The Memphis Police Department investigated the alleged killer of Eliza Fletcher for a separate crime — a reported rape — last year but failed to arrest him despite evidence of his involvement, according to two people familiar with the investigation.
DNA analysis of the rape kit from that 2021 incident was finally completed on Sept. 5, 2022 — days after Fletcher was abducted — and matched with that of Fletcher’s alleged killer, Cleotha Abston (who is also known by the last name Henderson).
MPD submitted the rape kit to the state crime lab two days after the Sept. 21, 2021 rape, according to a statement released by the Tennessee Bureau of Investigation on Saturday, Sept. 10, 2022. However, a testing backlog and MPD’s decision to not request expedited analysis led to an 11-month delay, according to the TBI. More information about TBI’s testing is available opens in a new windowhere.
In September 2021, a woman told police that Abston had abducted and raped her at gunpoint, yet Abston, who was released from prison in November 2020 for another kidnapping 20 years earlier, remained free until he was arrested earlier this week for Fletcher’s murder.
It was not clear Saturday precisely why police had failed to arrest and charge Abston last year. One person familiar with the case said police had strong evidence of Abston’s involvement. Another stated flatly, “They have a good case.”
Abston was formally charged with the 2021 rape Thursday, Sept. 8, 2022, six days after Fletcher was abducted while jogging near the University of Memphis campus.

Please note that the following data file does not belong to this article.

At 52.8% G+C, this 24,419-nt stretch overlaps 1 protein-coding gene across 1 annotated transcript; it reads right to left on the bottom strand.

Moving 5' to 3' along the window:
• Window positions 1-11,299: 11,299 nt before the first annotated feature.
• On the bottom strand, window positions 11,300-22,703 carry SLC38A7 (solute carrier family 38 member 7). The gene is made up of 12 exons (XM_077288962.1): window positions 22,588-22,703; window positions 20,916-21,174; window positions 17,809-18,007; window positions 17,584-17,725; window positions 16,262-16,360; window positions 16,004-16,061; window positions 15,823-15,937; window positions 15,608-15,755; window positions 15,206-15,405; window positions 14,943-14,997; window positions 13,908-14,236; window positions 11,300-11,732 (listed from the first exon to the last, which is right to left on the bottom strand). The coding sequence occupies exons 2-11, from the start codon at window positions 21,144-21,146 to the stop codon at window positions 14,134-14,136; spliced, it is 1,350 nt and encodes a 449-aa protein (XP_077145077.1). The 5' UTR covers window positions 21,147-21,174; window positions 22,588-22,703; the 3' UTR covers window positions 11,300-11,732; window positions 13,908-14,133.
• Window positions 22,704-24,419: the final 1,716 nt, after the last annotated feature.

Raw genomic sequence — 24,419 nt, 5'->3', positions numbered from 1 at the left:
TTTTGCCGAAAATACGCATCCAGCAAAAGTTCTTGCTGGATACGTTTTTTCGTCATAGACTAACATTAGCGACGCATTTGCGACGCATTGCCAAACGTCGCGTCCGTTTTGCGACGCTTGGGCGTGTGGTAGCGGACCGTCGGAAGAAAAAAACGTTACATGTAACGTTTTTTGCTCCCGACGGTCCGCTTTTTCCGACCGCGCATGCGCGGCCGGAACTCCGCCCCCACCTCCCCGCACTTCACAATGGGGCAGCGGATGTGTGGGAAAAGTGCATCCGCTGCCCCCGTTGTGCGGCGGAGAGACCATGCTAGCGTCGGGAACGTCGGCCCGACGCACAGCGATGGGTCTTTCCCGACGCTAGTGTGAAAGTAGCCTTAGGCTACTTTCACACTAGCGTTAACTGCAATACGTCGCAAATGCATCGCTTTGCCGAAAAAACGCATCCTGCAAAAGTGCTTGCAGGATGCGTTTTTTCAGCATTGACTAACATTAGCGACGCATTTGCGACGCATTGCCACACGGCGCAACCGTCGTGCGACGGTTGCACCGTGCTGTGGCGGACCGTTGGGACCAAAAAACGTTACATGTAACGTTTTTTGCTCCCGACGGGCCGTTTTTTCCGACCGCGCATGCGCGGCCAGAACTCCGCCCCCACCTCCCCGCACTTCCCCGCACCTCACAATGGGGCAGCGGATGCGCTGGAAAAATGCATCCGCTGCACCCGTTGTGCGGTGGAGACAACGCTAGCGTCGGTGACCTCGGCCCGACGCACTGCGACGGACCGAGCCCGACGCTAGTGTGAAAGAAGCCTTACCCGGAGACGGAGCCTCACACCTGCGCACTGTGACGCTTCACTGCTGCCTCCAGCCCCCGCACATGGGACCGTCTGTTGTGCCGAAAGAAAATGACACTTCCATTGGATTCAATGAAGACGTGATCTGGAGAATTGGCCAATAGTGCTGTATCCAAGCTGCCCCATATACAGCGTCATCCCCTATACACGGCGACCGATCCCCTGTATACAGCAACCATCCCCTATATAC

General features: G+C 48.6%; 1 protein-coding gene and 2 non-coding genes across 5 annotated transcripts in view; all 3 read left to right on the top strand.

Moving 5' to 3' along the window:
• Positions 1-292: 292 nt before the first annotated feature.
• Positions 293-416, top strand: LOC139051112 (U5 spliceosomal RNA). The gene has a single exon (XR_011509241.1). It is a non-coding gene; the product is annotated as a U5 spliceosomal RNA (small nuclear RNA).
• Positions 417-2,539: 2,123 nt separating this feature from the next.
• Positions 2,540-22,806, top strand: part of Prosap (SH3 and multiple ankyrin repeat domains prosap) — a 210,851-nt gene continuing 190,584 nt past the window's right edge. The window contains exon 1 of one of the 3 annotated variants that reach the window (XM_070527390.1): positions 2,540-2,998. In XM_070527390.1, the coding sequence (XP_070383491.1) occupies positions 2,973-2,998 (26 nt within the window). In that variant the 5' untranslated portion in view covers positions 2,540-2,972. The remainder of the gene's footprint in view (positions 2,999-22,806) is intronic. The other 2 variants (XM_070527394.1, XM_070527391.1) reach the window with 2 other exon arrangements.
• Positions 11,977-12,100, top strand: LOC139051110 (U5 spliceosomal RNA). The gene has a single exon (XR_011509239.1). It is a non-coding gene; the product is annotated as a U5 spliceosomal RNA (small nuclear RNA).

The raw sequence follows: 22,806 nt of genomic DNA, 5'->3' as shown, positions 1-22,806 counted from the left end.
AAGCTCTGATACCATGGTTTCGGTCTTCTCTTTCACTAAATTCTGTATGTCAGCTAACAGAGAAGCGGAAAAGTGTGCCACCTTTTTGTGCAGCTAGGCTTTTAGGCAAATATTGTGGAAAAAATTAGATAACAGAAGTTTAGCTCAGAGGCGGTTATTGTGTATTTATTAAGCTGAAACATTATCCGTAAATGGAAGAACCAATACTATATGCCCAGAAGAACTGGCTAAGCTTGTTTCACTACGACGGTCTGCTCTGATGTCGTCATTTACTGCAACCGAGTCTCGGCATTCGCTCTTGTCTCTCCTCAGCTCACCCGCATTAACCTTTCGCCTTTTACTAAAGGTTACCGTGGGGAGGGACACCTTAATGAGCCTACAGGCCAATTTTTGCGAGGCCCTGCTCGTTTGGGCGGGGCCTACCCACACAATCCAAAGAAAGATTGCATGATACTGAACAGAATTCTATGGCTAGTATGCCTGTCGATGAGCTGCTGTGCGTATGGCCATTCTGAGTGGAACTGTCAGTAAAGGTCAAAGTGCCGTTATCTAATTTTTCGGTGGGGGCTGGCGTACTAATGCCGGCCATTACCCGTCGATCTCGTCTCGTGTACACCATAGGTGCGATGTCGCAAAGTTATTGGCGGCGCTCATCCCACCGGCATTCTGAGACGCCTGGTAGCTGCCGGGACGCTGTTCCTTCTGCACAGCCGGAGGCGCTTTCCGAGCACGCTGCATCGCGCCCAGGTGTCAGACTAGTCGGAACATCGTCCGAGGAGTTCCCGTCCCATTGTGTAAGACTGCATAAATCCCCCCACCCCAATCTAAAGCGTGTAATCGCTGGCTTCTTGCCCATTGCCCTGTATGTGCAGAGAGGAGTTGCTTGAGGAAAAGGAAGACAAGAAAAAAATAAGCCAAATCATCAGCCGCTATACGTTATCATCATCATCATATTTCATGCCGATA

MPD Major Karen Rudolph provided this statement Saturday, Sept. 10: “This inquiry pertains to an ongoing criminal prosecution. However, our investigative unit has advised that a sexual assault report was taken on September 21, 2021, and a sexual assault kit was submitted to TBI on September 23, 2021. An official CODIS hit was not received until after the unfortunate event that occurred on September 2, 2022. Probable cause to make a physical arrest of any suspect did not exist until after the CODIS hit had been received.”
CODIS refers to an identification made by running a suspect’s DNA profile through the FBI’s database, the Combined DNA Index System. TBI operates the state crime lab which conducts DNA testing on rape kits and other evidence.
Both individuals who spoke about the previous rape investigation asked that their identities not be revealed.
The second person provided more specific details about the investigation, asserting that the 2021 rape victim provided police with Abston’s phone number, his social media handle, his home address and a description of his car.
But when police did a photo lineup, the victim grew confused.
“She said, ‘I think it’s number five. But he didn’t have dreadlocks.’ So, (the detectives) said, ‘Note to file: Get a more recent photo.’ And they never did,’’ the person said.
“They dropped it.’’
In a follow-up email, MPD Maj. Rudolph declined to comment on those assertions, saying, “No additional information is available due to this being relative to ongoing criminal prosecution.’’